In Texas, unless an agreement between the parents says otherwise, a modification of a child custody order is needed if the parent with primary physical custody plans to move with the child to another county or beyond.
If the parent without primary custody contests the move, then both parents may have to present their cases to a judge. The judge will consider each party’s claims and evidence, all while keeping the child’s best interests as the top priority.
Reasons to relocate with a child include:
• The move would put the child closer to family who can help with child-raising responsibilities.
• The custodial parent has been offered a job that would be in the child’s best interests.
• The custodial parent has arranged to continue his or her education, also in the child’s best interests.
The distance a parent intends to move is also a consideration. If a judge grants a relocation that is less than 100 miles away from the non-custodial parent, then regular visitation guidelines apply. If the move places the parents more than 100 miles apart, or if the move takes the custodial parent and the child to another county, state or country, then there will be additional guidelines and considerations.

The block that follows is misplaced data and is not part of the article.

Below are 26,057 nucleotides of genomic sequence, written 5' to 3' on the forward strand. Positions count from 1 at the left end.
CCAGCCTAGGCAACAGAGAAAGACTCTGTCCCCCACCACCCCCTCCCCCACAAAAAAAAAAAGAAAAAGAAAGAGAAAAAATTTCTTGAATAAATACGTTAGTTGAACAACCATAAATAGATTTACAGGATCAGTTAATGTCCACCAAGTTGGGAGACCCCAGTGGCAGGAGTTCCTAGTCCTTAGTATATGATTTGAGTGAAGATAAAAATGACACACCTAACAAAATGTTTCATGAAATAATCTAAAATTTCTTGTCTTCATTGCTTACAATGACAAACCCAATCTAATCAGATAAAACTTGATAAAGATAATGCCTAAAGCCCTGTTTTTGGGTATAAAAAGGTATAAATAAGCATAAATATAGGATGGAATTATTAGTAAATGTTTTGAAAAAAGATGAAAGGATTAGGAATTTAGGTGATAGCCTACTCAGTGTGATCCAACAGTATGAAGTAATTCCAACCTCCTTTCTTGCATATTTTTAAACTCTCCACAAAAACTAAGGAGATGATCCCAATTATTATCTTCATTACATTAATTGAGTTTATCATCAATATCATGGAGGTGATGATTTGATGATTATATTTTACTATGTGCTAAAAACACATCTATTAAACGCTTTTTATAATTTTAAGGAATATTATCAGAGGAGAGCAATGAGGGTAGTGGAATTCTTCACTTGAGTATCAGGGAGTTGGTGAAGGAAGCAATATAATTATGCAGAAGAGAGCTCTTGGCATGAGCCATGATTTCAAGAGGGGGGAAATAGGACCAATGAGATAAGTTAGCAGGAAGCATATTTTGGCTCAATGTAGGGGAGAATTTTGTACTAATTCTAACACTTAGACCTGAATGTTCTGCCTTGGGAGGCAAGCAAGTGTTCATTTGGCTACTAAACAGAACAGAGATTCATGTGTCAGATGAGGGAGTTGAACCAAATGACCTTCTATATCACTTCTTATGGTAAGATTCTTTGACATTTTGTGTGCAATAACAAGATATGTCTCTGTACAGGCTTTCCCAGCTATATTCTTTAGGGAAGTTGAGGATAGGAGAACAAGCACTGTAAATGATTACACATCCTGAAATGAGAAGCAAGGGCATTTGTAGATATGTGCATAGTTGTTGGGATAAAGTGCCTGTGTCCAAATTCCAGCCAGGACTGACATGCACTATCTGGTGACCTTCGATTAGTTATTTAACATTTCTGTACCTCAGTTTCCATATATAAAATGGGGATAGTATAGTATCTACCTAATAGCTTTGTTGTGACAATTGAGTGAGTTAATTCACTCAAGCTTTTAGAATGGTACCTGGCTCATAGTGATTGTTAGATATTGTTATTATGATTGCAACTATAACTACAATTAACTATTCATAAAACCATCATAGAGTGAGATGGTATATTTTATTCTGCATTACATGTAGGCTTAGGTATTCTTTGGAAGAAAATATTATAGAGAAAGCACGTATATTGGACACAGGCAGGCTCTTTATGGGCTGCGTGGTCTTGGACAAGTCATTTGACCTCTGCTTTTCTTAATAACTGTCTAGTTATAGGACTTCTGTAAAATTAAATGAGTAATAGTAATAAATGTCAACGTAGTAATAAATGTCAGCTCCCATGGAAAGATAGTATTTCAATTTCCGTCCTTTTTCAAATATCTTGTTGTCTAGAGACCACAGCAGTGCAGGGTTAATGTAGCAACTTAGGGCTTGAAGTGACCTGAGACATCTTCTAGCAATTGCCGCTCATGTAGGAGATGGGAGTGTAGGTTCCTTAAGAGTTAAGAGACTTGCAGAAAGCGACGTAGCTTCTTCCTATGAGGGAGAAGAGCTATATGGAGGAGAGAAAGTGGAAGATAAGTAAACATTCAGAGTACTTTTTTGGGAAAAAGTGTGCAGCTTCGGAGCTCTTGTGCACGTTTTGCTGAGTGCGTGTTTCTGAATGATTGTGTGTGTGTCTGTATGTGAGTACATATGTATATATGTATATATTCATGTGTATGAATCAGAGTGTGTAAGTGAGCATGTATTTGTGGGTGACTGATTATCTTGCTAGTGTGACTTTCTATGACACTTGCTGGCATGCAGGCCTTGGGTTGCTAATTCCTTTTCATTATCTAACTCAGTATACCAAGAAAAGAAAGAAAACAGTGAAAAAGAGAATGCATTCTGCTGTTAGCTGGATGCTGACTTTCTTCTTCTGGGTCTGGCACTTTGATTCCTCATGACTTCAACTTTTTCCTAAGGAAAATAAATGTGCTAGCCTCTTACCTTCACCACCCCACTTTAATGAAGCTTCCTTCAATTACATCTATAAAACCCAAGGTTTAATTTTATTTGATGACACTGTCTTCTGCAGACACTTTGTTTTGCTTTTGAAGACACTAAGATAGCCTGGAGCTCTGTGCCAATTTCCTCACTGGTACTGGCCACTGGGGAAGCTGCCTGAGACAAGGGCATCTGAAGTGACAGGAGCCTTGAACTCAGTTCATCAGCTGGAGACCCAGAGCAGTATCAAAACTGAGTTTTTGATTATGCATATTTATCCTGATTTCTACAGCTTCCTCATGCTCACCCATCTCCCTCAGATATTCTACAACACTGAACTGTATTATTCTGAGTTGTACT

A judge may consider the role the non-custodial parent has played in the child’s life. Has the non-custodial parent actively helped care for the child? Or has the non-custodial parent been largely absent?
HOW TO DIVIDE RETIREMENT ACCOUNTS IN A DIVORCE
Retirement plans are viewed by the Texas courts as indirect compensation to a spouse, which is actually an income, earned by the spouse during the marriage.
Any contributions to a retirement plan made during the marriage are viewed as community property by a Texas court and subject to division upon divorce. Marital retirement accounts are pensions, IRA, Roth IRAS and 401(k) accounts established during the marriage.